Dimensions of Learning Organisations and the Predictors to Organisational Performance among Universities in Zamboanga City

Grace Ann Lim-Laguraa, aAteneo de Zamboanga University La Purisima Street, Zamboanga City,7000, Philippines, Email: alaguragral@adzu.edu.ph

Universities as learning organisations work to embed learning into their culture to adapt to changes and gain the competitive advantage over others. This descriptive study described the extent to which the seven dimensions of a learning organisation by Watkins and Marsick is practiced among the Universities in Zamboanga City. This study also established the statistically significant difference among the universities of Zamboanga City, Philippines based on the dimensions of a learning organisation. Data were obtained through a survey among 194 faculty members, interview of key informants such as deans and middle managers and focus group discussions among faculty and student leaders of the three Universities. Results of the study showed that the Universities in Zamboanga City were very satisfactory Learning Organisations and there is a statistically significant difference among the Universities in all dimensions except Team Learning and Collaboration as established by the Kruskal Wallis Test. Likewise, the organisational performance of each University is described to be very satisfactory. This study further determined through regression analysis and stepwise method that the dimensions System to Capture and Share Learning as well as Team Learning and Collaboration as the predictors of an organisational performance. This study proposed a Learning Organisation Framework as a guide for the Universities to help improve organisational performance. Through qualitative data, three elements were identified to contribute to the practice of the dimensions of learning organisation: (a) Organisational Characteristics which cover the type of University, leadership and leadership structures, financial resources, population and size; (b) Organisational Thrusts which include vision and mission, quality education, community service and values; and (c) the Organisational Learning Process which takes into account accreditation, research and faculty expertise. The three elements along with the practice of the dimensions and maximising the predictors were recommended to improve organisational structure. Pages 163 to 191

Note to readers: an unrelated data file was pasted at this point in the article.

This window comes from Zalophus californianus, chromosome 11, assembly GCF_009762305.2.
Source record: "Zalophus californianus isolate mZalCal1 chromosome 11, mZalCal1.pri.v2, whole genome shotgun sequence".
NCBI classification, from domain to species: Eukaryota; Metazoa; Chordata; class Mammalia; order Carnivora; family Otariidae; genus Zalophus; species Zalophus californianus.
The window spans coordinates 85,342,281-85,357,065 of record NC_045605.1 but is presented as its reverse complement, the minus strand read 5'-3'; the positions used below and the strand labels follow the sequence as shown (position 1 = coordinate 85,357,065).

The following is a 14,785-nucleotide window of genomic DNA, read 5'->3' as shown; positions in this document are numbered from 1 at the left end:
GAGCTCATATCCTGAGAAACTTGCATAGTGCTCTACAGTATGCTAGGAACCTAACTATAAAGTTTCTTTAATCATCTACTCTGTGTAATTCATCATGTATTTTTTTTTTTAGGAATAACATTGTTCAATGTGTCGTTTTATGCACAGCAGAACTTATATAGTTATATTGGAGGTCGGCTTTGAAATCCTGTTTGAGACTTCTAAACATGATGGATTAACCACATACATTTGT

A Decision Support System for Academic Ranking, Classification and Promotion for the Faculty of Universidad de Zamboanga

Neil Mark Z. Bacasonga, Dante D. Dinawanaob, aUniversidad De Zamboanga, bMindanao State University-Iligan Institute of Technology, Email: aneilmark.bacasong@uz.edu.phbdante.dinawanao@g.msuiit.edu.ph